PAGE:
I'm still a patriotic Brit because you're being consistent.  Which British riders are competing?  Could we win a medal?

Bradley Wiggins is the favourite for gold in the men's race. He comfortably won time trial stages of 41.5km and 53.5km at the Tour de France over similar terrain this month, and his background in pursuit events on the track makes him ideally suited to this event. The only cause for concern (apart from his sideburns) is that he might not have fully recovered from his exertions in trying desperately to pace Mark Cavendish back to the leaders in Saturday's road race.

Chris Froome is the only other Brit riding the time trial. Primarily a climber, he's made massive improvements in time trialling since joining Team Sky a couple of years ago. In those Tour de France time trials I mentioned, Froome finished second to Wiggins both times. He'd have an excellent chance to give Wiggins a run for his money on a more hilly course. Nonetheless, he'll still be expecting to finish in the top five and possibly to claim a well-deserved medal.

Emma Pooley and Lizzie Armitstead are riding for Britain in the women's time trial. A Cambridge engineering graduate currently studying for a PhD, Pooley won a silver medal in the same event at Beijing and has since taken gold and silver at the last two World Championships. However, all three of those courses were much better suited to her climbing prowess and efficient technical style than the flatter London course, which will probably favour stronger, heavier riders. On paper Armitstead is far less likely to win a medal, but perhaps Sunday's brilliant road race might propel her to another special performance - especially if she's been reunited with her lucky sunglasses

Sounds very promising!  Who are the other favourites?

Switzerland's Fabian Cancellara (known as 'Spartacus') is the Olympic champion and a prolific time trial specialist. You might remember that he crashed towards the end of the road race and burst into tears after finishing last, fearing that he'd broken his collarbone for the second time in three months and would miss the chance to defend this title. But the collarbone was only bruised, and his reputation for resilience was earned the hard way. Cancellara beat Wiggins in the prologue at the Tour de France over a much shorter distance, but performed poorly in one of the other time trials and pulled out of the race to concentrate on the Olympics.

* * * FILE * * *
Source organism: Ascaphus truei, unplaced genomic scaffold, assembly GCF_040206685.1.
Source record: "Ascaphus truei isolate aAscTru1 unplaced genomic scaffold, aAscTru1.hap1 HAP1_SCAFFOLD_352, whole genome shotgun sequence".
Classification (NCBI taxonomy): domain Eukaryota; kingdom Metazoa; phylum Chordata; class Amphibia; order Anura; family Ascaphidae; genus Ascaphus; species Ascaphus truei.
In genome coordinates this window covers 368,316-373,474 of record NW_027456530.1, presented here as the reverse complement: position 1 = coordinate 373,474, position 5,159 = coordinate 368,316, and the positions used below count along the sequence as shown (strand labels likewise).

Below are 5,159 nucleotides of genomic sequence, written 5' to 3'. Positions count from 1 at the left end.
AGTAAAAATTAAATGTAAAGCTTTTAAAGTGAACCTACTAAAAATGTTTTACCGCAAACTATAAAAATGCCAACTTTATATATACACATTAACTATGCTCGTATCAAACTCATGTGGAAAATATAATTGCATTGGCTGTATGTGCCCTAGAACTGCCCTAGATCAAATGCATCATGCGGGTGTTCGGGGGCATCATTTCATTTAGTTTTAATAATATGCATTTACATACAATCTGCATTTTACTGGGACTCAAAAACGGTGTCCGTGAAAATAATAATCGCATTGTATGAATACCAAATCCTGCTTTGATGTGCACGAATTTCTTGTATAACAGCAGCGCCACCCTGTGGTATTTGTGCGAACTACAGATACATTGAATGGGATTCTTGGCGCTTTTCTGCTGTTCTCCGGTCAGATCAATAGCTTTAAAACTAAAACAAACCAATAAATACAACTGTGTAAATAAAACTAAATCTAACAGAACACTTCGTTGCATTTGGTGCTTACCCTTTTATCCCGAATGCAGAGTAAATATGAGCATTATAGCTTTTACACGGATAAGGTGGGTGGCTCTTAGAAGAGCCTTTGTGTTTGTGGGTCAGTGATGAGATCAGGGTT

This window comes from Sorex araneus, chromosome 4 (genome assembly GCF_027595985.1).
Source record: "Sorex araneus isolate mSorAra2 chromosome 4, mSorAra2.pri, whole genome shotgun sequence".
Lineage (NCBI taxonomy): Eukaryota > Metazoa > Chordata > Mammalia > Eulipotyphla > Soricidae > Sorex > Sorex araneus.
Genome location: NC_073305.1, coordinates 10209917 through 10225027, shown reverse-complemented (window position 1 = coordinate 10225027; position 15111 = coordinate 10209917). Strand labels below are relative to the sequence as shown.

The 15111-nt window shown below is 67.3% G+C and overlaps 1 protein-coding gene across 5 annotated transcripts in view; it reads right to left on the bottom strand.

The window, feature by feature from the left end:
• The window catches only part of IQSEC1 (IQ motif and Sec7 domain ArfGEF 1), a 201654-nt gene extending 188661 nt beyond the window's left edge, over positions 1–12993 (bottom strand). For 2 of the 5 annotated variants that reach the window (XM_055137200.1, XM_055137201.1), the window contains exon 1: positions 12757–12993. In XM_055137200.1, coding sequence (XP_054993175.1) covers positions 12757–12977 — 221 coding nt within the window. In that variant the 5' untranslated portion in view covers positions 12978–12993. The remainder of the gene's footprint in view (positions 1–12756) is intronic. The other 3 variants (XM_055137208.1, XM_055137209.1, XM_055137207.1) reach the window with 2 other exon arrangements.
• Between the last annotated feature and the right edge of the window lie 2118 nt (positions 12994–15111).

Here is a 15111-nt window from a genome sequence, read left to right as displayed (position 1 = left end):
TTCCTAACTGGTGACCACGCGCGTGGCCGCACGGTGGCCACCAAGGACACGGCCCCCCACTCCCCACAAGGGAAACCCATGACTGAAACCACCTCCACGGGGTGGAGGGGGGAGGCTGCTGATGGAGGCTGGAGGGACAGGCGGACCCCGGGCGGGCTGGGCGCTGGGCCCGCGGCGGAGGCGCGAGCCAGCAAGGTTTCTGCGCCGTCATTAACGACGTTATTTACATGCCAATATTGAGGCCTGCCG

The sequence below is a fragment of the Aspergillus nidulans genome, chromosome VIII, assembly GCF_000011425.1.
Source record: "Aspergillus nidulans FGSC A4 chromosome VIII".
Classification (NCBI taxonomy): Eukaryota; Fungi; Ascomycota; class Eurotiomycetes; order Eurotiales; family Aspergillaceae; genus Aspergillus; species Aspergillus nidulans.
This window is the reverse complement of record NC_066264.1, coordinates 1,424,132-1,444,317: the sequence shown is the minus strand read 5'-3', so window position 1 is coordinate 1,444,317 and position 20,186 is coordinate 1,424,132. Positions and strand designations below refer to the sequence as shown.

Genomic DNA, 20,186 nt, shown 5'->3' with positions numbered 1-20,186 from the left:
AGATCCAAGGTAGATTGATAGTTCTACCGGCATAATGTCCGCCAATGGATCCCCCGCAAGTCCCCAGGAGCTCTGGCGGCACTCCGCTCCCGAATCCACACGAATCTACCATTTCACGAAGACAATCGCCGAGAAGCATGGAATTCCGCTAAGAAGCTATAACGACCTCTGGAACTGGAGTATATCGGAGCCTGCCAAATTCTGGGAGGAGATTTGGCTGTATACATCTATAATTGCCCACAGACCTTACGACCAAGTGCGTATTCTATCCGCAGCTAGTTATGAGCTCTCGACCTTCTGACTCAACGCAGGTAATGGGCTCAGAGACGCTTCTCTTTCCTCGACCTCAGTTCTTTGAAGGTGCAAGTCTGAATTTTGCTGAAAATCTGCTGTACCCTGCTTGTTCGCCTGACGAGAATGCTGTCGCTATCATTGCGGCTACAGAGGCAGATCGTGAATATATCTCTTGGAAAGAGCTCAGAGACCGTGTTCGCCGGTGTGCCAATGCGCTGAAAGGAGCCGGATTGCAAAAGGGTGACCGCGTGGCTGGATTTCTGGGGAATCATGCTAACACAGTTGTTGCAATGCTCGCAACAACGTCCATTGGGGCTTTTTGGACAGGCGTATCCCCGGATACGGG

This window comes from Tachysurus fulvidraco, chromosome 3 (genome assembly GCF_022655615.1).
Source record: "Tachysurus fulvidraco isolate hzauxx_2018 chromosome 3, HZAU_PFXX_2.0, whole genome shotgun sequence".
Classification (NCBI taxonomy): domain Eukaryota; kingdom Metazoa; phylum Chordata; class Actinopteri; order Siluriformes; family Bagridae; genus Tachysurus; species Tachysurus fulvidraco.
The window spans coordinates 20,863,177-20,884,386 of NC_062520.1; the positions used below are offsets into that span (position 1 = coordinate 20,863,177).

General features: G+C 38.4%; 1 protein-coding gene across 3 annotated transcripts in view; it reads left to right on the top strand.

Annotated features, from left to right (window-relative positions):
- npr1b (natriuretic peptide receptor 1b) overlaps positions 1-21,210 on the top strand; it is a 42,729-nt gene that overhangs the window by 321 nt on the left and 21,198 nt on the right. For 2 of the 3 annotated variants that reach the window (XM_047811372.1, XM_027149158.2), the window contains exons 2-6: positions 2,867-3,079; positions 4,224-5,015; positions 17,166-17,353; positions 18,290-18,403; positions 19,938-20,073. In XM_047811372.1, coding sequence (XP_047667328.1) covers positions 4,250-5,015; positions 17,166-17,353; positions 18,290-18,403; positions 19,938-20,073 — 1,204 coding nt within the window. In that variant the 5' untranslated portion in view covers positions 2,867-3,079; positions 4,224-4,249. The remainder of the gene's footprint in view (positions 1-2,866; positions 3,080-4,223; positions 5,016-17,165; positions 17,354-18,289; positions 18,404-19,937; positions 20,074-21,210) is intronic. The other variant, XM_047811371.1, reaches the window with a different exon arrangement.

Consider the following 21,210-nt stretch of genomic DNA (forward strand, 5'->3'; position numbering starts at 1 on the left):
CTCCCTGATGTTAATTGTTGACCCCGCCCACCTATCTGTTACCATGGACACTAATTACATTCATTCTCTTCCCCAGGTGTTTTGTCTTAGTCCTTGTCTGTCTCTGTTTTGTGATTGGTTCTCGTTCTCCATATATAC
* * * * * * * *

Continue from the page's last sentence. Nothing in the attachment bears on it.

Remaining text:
Why is his nickname 'Spartacus'?  He doesn't look much like Kirk Douglas.  Does he pay a few other decoy riders to use the same nickname, just to confuse the Romans?

I don't know. It doesn't make much sense. At one point he was using "Tony Montana" as a back-up nickname, so perhaps the Swiss only allow partially-sighted people to go to the cinema? Anyway, shush, we've got more riders to talk about. Tony Martin won the time trial at September's World Championships for Germany, beating Wiggins into second place. It's difficult to assess his form as he broke his wrist at the Tour de France and missed both time trial stages. He started Saturday's road race but stopped very early to conserve energy for the time trial. If he's fully recovered from his injury, he should win a medal and could certainly take gold. As for any other contenders in the men's race, it's a very small field and that was reduced further when Australian star Cadel Evans was forced to pull out citing fatigue. Among the other 33 riders, only Luis Leon Sanchez (who finished third in one of the Tour de France time trials) and Sylvain Chavanel have a realistic shot at a medal.

Turning to the women's race, Olympic champion Kristin Armstrong (no relation to disgraced wristband magnate Lance, thank goodness) is the favourite to defend her title among a tiny field of 23 riders, though Germany's Judith Arndt should be hot on her heels.

My prediction? If you don't want to miss two British medals, you'd better stay tuned to the cycling on Wednesday. It should be well worth getting sacked for!